Tuesday, December 20, 2011


Wow, hard to believe it's been so long since I've been able to post regularly. A big thanks to all my readers! I hope to be "taking off" again soon. Here's a look at the Aviation to get us well off!

While I did get an early copy of the PDT cocktail book, I didn't get a chance to read it until recently. Section One, "Setting Up the Bar" should be required reading for every bartender. The advice is spot on and there is an an amazing amount of craft bar know-how being shared in these pages.

Getting into the cocktails, I quickly came across the Aviation and realized I had yet to write a post on this cult favorite.

The Aviation was born along with the dawn of aviation history in the early twentieth century.

1916 Cessna

Airplane flying over Dearborn, MI in 1916

The original recipe from Hugo Ensslin's 1916 book Recipes for Mixed Drinks, was not commonly known until recently. David Wondrich was paging through a copy of Hugo's book that he had just scored on ebay back in 2004 when he came across a recipe for the Aviation and "almost dropped the book into his soup".

Up until David's discovery it was commonly thought that the Aviation originated in the 1930 classic Savoy Cocktail Book, in fact - it was a "cornerstone" drink from the Savoy book.

This discovery lead to a larger understanding of Harry Craddock's book, which for at least three generations of discerning barkeeps, served as treasured reference to the art of American mixed drinks - an art that was mostly lost after prohibition. Since Craddock did not attribute any drinks origins in the book, drinks that did not appear in earlier books haven been authored to him.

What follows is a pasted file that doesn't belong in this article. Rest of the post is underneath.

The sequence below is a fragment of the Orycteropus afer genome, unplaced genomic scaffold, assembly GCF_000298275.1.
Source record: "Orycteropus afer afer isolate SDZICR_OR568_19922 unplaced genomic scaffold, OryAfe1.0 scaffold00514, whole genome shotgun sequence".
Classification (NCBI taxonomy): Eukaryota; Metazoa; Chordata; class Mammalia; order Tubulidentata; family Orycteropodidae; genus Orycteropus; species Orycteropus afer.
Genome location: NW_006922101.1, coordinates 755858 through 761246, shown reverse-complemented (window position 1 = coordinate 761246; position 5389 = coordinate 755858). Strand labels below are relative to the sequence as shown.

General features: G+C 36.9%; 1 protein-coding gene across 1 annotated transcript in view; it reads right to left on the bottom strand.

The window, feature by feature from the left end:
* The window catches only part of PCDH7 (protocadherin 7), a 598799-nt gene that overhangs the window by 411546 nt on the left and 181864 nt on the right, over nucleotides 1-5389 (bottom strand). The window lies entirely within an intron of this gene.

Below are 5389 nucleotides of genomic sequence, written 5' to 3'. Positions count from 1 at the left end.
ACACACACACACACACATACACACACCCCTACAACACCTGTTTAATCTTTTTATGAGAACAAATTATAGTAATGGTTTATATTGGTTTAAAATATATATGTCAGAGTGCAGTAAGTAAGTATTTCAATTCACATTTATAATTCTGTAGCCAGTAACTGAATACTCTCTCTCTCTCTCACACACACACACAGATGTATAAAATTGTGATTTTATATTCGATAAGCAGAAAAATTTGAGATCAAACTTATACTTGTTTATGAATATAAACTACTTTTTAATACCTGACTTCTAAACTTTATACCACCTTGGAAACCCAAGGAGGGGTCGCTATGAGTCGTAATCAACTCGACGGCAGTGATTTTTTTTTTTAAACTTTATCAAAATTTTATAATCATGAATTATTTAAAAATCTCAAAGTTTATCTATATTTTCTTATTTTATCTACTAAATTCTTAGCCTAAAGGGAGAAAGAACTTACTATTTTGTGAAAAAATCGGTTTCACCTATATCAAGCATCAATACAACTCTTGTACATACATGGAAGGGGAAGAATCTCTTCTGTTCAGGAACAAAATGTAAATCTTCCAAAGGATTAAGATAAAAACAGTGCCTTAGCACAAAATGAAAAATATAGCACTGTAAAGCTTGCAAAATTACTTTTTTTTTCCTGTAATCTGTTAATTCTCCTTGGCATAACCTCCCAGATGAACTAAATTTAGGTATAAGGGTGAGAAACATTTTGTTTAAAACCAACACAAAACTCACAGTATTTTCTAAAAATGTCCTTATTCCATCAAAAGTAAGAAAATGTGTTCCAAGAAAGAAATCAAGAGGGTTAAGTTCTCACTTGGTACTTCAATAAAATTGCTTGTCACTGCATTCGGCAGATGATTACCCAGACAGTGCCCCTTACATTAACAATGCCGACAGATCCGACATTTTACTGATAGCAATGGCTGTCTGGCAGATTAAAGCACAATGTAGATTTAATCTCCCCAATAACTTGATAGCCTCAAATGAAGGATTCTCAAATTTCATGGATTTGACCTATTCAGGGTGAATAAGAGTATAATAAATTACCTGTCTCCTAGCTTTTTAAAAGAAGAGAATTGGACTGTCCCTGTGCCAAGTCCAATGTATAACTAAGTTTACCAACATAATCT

Wondrich found that Craddock had either used one of Ensslin's adoptions for a standard drink, or directly copied one of Ensslin's original drinks a staggering 146 times! The Affinity, the Alice Mine, Brandy Blazer, the Castle Dip, the Deshler, Fair & Warmer, Fluffy Ruffles, Raymond Hitchcocktail, and many more - all appearing in Ensslin's book first making Recipes for Mixed Drinks one of the more important and useful books to have in your collection. (Mud Puddle makes an excellent reproduction!).

There was one more surprise though, Ensslin called for the addition of a fairly rare ingredient, "Creme de Violette", an unctuous, deep-purple liqueur made from macerated violets. (Austrian maker "Rothman & Winter" make a very good and readily available "Creme de Violette").

The Creme de Violette turns the mixture a nice color, reminiscent of a late evening sky, which does go a long way to explaining the drinks name in the first place.

Hugo Ensslin Recipe from Recipes for Mixed Drinks 1916

Jim Meehan Recipe from The PDT Cocktail Book 2011

Ensslin calls for equal parts maraschino and creme de violette. I prefer the adaptation in the PDT book calling for more maraschino, as this drink can be a little tart without the extra sweetness the maraschino provides. Go easy on the Creme de Violette though, a little goes a long way here.


2 ounces (60 ml) Good (& strong) London Dry Gin
3/4 ounce (22ml) Lemon Juice
1/2 ounce (15 ml) Luxardo Maraschino liqueur
1/4 ounce (7ml...even 5-6ml) Rothman & Winter Creme de Violette

Shake and Strain into a chilled coupe.

No Garnish

I prefer Gordon's Export Strength Gin (47.3% A.B.V.) when I can get it, otherwise Beefeater is a great choice.

This one is tart and gin forward to be sure. It really shows off the Maraschino nicely. If you don't use too much Creme de Violette then you have a nice subtle complexity that's hard to pin down. Too much and you will know it!